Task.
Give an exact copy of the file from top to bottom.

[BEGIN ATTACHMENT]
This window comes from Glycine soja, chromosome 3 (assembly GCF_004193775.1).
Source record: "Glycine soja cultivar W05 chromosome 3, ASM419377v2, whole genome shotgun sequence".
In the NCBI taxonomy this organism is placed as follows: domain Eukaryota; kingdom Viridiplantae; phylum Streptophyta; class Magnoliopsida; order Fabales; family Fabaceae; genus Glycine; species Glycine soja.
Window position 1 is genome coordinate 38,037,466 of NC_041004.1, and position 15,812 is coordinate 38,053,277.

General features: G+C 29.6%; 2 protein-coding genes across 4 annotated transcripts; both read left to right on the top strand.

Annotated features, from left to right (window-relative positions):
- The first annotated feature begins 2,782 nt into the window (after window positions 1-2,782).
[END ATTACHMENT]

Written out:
This window comes from Glycine soja, chromosome 3 (assembly GCF_004193775.1).
Source record: "Glycine soja cultivar W05 chromosome 3, ASM419377v2, whole genome shotgun sequence".
In the NCBI taxonomy this organism is placed as follows: domain Eukaryota; kingdom Viridiplantae; phylum Streptophyta; class Magnoliopsida; order Fabales; family Fabaceae; genus Glycine; species Glycine soja.
Window position 1 is genome coordinate 38,037,466 of NC_041004.1, and position 15,812 is coordinate 38,053,277.

General features: G+C 29.6%; 2 protein-coding genes across 4 annotated transcripts; both read left to right on the top strand.

Annotated features, from left to right (window-relative positions):
- The first annotated feature begins 2,782 nt into the window (after window positions 1-2,782).